He was an officer in the Gendarmerie General Command MEBS unit but did not have a specific assignment because he was in training. He went to headquarters to help out when he heard about a terrorist attack taking place from a WhatsApp circle he and some 50 other officers had formed to communicate news among themselves.


Mustafa Alper Ateş’s testimony revealed how wedding rings were removed from officers’ fingers, who were told afterwards that they were now divorced from their wives:



Akif Uygun, a sergeant, told the court on November 30, 2017 that he had experienced similar torture. He said they were handcuffed from behind and denied bathroom visits for the first three days.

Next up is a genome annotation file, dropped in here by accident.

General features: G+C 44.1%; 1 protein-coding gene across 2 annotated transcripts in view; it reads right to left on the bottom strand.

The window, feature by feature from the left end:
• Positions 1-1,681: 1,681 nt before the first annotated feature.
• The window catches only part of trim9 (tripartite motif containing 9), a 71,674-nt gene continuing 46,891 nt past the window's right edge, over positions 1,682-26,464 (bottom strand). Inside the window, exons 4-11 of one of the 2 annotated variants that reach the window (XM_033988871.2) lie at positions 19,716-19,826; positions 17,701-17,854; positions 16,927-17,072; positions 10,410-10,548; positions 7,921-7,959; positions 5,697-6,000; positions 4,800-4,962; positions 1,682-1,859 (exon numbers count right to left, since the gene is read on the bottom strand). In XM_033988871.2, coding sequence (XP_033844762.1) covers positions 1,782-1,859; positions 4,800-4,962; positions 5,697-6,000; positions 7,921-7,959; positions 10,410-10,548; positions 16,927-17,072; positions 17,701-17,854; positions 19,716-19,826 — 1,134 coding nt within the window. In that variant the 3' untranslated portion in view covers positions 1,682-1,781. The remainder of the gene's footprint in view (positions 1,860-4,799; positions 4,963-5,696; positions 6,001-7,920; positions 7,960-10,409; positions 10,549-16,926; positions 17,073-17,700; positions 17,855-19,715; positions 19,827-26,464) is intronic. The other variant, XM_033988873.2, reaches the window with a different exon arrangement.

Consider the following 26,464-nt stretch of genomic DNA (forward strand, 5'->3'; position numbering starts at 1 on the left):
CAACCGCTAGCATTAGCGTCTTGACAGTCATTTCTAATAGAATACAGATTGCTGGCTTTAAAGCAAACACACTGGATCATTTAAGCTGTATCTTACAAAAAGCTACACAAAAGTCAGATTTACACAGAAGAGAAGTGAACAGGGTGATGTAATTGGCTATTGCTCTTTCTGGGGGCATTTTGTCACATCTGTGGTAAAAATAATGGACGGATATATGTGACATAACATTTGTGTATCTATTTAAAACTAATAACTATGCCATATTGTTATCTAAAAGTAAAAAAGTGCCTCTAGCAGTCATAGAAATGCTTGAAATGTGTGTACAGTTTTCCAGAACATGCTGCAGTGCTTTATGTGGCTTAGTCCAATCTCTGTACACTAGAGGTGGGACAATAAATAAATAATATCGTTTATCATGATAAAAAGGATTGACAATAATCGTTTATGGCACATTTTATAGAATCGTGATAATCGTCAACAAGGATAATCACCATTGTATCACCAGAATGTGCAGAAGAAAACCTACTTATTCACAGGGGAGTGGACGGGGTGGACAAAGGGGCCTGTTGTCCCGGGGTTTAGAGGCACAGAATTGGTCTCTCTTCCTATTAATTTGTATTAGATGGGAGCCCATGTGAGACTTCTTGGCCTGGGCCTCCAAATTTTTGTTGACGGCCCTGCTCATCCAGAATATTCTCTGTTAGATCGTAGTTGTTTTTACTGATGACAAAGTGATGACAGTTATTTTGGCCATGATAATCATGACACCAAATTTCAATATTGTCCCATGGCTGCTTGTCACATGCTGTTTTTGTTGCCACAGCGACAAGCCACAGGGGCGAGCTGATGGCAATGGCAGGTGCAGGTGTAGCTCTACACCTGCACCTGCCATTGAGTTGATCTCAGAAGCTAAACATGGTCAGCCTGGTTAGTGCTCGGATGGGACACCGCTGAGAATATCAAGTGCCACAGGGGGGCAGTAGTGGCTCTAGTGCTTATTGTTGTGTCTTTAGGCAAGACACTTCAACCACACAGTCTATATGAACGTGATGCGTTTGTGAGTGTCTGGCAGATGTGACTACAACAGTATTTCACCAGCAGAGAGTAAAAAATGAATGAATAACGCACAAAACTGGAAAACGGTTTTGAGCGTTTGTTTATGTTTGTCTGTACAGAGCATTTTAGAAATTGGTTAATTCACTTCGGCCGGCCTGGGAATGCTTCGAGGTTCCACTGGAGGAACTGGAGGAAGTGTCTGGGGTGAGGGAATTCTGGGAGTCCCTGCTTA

“In this period, I had to take care of my toilet needs in water bottles when I was handcuffed from behind. Two people who were cuffed from behind would try to assist each other during this [urination into the bottle]. The urine was getting splashed on the ground, and we were trying to live on that floor. In this way, bottles filled with urine were everywhere. It was embarrassing to witness this situation. It was inhuman, yet the torture and abuse with punches, kicks and whipping with plastic handcuffs continued,” he said.

“They [police] saw themselves as the winners of a war and said: ‘We are your Azrael [angel of death], we fought against you and won. From now on, your wealth, your daughters, your children and your businesses are our [jihadist] spoils.’ This is a slogan of the ISIS terrorist organization. It is their way of life. I couldn’t believe that such remarks were uttered by Turkish police officers. I still can’t believe it and don’t want to believe it,” Uygun said.